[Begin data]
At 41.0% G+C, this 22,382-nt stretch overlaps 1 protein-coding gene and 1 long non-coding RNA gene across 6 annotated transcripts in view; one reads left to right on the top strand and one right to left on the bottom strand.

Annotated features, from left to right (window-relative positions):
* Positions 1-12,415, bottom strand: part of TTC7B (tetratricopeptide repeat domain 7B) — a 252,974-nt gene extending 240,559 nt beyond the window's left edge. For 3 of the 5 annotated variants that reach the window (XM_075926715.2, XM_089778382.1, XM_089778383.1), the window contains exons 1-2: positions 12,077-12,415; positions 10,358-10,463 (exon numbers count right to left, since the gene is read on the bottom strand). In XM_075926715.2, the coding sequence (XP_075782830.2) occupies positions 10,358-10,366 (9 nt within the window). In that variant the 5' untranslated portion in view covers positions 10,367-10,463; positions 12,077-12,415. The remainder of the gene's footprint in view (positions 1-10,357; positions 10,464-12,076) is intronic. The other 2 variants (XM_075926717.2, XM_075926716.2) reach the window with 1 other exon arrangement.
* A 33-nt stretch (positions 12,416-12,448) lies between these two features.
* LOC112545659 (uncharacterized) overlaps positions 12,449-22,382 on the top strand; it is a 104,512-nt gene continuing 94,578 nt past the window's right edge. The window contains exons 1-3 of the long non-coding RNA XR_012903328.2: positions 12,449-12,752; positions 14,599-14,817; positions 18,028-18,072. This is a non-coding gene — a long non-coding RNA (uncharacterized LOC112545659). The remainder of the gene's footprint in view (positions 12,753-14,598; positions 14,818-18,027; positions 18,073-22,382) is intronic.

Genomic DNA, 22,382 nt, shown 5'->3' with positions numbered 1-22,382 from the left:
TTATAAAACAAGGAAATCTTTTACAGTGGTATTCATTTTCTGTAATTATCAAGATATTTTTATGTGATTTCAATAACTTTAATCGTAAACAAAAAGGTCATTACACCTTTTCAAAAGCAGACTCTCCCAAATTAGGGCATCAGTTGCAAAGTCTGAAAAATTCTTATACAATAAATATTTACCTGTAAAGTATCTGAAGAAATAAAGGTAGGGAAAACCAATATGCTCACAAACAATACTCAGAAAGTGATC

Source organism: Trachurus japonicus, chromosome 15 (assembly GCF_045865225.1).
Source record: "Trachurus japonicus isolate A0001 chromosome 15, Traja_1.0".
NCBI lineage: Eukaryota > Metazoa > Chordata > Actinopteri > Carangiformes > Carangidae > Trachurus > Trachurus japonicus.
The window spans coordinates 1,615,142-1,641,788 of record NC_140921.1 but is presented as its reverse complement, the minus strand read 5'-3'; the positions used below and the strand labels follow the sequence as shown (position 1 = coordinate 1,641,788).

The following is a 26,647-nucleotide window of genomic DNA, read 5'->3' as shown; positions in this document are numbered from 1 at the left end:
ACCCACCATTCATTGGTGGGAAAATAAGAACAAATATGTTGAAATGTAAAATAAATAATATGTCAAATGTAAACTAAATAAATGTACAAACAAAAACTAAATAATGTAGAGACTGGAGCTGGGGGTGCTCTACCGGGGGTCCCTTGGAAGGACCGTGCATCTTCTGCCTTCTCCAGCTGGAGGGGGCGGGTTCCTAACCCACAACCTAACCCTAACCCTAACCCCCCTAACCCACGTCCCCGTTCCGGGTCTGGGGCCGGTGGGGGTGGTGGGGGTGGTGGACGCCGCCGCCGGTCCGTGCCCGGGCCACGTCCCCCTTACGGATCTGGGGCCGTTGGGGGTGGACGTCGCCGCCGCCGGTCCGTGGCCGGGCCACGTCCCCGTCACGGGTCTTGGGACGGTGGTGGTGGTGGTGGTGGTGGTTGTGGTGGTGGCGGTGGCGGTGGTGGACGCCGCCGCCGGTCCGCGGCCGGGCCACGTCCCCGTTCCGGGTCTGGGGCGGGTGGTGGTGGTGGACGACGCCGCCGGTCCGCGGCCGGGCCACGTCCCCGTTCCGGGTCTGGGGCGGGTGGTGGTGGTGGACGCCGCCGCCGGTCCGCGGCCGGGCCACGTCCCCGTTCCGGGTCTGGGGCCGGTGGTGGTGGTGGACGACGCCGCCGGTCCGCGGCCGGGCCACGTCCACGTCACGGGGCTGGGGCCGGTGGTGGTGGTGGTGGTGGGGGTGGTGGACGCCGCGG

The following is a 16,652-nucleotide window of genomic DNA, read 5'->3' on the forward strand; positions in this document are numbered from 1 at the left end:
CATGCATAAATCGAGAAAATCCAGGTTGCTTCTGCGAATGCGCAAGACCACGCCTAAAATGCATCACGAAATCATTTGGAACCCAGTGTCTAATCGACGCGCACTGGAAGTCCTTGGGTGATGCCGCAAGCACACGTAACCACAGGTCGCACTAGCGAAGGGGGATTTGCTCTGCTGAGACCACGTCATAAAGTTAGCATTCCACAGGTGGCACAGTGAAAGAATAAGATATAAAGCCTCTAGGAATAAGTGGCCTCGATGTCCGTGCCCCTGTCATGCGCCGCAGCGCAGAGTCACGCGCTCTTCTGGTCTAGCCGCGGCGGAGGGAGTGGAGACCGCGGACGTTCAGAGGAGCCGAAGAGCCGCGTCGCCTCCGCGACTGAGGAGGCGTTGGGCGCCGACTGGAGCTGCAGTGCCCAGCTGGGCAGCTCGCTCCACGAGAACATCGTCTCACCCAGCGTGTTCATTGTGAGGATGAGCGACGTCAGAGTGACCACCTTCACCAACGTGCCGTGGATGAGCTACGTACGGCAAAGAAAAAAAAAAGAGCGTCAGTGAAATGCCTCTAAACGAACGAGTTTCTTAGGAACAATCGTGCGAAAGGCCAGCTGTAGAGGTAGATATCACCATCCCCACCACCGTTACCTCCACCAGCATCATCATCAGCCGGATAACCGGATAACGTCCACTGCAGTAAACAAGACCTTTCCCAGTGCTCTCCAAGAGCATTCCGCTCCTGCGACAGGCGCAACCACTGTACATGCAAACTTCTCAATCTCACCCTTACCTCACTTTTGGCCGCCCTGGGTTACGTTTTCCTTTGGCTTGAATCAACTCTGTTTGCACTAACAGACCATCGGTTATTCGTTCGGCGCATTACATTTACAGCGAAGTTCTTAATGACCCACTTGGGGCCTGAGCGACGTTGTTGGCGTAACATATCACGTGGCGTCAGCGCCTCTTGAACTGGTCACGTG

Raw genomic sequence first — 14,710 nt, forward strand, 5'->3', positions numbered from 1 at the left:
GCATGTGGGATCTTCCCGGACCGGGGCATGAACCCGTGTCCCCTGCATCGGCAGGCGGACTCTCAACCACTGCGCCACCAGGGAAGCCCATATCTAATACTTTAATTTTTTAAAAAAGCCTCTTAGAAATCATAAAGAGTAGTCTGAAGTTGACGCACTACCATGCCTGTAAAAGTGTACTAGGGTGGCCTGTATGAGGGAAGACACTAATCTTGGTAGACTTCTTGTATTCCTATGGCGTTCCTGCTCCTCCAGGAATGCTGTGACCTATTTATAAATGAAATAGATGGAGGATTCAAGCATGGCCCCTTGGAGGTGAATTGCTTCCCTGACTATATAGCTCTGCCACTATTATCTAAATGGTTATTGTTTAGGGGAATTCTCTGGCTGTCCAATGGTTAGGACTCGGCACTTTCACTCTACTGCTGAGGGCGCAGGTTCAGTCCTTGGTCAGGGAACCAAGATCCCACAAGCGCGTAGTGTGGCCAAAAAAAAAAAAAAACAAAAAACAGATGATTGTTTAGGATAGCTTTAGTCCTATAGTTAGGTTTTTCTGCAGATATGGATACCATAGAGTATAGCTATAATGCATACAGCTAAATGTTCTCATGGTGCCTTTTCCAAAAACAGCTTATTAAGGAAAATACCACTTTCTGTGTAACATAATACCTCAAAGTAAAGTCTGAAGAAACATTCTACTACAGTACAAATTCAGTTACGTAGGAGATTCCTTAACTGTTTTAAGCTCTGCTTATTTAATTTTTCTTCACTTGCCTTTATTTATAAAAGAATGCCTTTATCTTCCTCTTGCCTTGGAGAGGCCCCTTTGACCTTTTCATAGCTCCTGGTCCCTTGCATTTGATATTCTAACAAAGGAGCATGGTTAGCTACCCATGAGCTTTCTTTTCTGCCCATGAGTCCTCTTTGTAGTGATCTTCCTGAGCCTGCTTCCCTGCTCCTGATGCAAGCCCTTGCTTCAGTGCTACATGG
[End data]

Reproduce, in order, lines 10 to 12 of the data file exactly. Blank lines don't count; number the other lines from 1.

NCBI lineage: Eukaryota > Metazoa > Chordata > Actinopteri > Carangiformes > Carangidae > Trachurus > Trachurus japonicus.
The window spans coordinates 1,615,142-1,641,788 of record NC_140921.1 but is presented as its reverse complement, the minus strand read 5'-3'; the positions used below and the strand labels follow the sequence as shown (position 1 = coordinate 1,641,788).

The following is a 26,647-nucleotide window of genomic DNA, read 5'->3' as shown; positions in this document are numbered from 1 at the left end: